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How Scammers are Making Use of Google Authentication Codes

How Scammers are Making Use of Google Authentication Codes

According to the FBI, Google authentication code scams that use the company’s voice service are on the rise. Google’s voice service allows you to set up a new virtual phone number that can be used to make domestic and international calls or send and receive text messages. Here’s how the scam typically works…

You post your real phone number on some online platform. It’s common for scammers to target victims who use popular marketplace apps or websites to post items for sale. Want to get rid of that old couch? Post it on one of those popular re-sale sites, and hope someone likes your taste in style. Lost a pet? Post it online and hope someone has found it.

The scammer contacts you via text or email. He is really interested in buying that couch or thinks he found Fluffy. He says he just needs to make sure you are legitimate so he doesn’t get scammed. He says he will send you an authentication code from Google to confirm that you are a real person and not a bot.

You will receive that authentication code in the form of a voice call or a text message. He asks you to repeat that number to him.

What he is really doing is setting up a Google Voice account in your name using your real phone number as verification. Once set up, he can use that Google Voice account to conduct any number of scams against other victims that won’t come back directly to him. He can also use that code to gain access to and take over your gmail account.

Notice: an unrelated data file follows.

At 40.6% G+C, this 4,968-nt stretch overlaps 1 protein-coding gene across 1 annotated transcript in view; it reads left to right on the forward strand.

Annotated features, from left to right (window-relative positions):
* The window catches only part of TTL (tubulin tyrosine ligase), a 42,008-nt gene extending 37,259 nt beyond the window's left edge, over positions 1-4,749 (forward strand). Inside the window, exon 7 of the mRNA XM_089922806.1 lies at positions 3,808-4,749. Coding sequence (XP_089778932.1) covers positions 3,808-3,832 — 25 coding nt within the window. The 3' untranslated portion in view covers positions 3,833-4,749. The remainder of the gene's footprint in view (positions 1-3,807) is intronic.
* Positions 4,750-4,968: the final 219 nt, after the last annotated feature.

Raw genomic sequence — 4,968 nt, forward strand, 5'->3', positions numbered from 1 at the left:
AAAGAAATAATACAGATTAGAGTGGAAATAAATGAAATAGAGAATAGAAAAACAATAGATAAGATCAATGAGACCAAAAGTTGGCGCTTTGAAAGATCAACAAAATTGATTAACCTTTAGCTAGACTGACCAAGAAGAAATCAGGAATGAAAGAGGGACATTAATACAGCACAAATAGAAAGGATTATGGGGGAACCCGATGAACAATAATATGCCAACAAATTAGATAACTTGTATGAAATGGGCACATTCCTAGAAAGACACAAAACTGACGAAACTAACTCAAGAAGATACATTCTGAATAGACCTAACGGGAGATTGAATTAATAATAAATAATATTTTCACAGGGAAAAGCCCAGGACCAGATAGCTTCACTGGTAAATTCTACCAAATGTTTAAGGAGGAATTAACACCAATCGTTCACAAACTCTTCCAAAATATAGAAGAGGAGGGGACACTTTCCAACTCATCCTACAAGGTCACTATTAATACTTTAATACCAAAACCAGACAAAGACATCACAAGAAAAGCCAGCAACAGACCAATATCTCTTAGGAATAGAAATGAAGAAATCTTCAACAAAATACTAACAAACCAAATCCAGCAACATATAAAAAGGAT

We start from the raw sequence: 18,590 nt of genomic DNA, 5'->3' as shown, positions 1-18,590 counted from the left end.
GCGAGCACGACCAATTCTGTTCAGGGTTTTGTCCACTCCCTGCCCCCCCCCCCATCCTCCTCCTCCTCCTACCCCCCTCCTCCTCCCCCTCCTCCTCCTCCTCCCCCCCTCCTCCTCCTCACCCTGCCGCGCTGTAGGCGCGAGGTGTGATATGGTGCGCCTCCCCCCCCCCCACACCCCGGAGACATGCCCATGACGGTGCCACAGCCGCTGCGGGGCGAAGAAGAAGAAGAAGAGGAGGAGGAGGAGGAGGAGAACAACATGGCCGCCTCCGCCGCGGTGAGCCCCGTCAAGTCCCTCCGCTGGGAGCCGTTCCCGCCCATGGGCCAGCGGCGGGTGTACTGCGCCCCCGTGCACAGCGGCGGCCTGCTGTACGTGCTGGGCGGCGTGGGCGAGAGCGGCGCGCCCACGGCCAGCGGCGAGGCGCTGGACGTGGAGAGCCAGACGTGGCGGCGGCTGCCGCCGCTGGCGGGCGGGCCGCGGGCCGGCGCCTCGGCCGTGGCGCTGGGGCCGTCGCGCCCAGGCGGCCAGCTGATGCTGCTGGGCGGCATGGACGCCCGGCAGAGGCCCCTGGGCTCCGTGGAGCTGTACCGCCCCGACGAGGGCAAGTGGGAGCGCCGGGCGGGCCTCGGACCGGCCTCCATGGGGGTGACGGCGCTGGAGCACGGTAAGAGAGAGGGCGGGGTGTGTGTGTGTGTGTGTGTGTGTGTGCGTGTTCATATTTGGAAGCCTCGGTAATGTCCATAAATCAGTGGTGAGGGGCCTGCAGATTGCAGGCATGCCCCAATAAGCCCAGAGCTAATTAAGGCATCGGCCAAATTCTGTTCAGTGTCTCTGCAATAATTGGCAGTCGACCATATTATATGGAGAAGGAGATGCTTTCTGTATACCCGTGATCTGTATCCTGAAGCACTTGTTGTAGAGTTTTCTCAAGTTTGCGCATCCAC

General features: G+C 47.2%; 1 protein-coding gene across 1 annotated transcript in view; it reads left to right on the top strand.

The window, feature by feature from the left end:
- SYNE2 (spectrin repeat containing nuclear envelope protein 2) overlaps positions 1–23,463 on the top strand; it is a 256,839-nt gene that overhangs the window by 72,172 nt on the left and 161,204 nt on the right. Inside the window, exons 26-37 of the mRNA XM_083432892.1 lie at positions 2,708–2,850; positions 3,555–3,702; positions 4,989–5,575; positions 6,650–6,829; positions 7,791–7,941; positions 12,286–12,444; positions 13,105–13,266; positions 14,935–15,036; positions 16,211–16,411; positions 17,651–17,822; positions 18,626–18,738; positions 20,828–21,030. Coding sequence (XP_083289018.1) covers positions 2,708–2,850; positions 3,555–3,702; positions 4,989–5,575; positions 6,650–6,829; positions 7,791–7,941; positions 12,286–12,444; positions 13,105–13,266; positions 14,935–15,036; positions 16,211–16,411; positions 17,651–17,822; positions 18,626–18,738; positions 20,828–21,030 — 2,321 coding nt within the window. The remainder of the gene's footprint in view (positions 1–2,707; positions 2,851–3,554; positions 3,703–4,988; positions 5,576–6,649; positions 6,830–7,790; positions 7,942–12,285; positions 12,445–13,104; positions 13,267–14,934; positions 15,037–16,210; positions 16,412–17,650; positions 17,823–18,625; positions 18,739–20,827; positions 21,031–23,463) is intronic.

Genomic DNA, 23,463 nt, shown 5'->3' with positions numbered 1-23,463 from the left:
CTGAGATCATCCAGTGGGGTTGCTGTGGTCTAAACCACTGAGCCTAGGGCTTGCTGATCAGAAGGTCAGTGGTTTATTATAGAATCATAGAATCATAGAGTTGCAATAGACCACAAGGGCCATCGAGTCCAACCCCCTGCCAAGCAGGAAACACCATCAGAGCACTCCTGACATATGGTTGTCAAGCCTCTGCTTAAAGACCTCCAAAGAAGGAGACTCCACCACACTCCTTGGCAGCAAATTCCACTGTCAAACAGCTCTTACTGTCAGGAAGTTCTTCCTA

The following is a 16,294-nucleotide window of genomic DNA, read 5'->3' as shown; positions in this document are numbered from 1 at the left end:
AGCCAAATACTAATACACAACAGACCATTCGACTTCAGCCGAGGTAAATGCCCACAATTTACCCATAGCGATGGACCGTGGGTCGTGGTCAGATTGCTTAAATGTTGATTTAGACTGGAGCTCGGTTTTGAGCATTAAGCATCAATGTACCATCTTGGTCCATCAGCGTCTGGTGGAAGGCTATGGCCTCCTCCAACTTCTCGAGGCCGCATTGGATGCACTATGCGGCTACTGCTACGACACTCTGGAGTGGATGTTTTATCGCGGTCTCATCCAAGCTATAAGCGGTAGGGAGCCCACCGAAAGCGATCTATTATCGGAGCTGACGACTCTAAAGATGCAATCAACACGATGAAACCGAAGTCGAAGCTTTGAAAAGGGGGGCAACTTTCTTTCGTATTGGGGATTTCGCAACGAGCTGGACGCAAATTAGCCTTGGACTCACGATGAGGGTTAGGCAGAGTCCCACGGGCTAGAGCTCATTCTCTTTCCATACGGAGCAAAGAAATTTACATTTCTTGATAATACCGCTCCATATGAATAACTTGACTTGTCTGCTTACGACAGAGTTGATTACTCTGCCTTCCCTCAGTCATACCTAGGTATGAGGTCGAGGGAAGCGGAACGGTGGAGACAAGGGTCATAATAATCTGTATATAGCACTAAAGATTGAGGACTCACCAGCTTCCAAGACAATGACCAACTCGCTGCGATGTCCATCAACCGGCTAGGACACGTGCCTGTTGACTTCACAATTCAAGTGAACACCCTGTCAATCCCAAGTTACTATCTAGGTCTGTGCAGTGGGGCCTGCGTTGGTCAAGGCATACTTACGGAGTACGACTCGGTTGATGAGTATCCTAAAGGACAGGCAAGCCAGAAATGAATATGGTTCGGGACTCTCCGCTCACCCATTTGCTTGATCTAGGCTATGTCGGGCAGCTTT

If you do get scammed, check Google’s website for information on how to take back control of that virtual voice account. Here’s their procedure to reclaim your voice number:

  • On your computer, go to voice.google.com and sign in.
  • At the top right, click Settings.
  • Under Linked numbers, click New linked number.
  • Enter the phone number to link.
  • To verify your number, Voice provides a six-digit code.
  • Enter the code and then click Verify.
  • Click Claim.

Here are some ways the FBI recommends to avoid getting scammed in the first place:

  • Never share a Google verification code with others.
  • Only deal with buyers, sellers, and Fluffy-finders in person. If money is to exchange hands, make sure you are using legitimate payment processors.
  • Don’t give out your email address to buyers/sellers conducting business via phone.
  • Don’t let someone rush you into a sale. If they are pressuring you to respond, they are likely trying to manipulate you into acting without thinking.

If you believe you are the victim of an online scam, report it to the FBI’s Internet Crime Complaint Center at www.ic3.gov or call your local FBI office.

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Nathan Muller is the author of 29 technical books and over 3,000 articles that have appeared in 75 publications worldwide. He also writes articles, blogs and social media content for tech companies and their executives.

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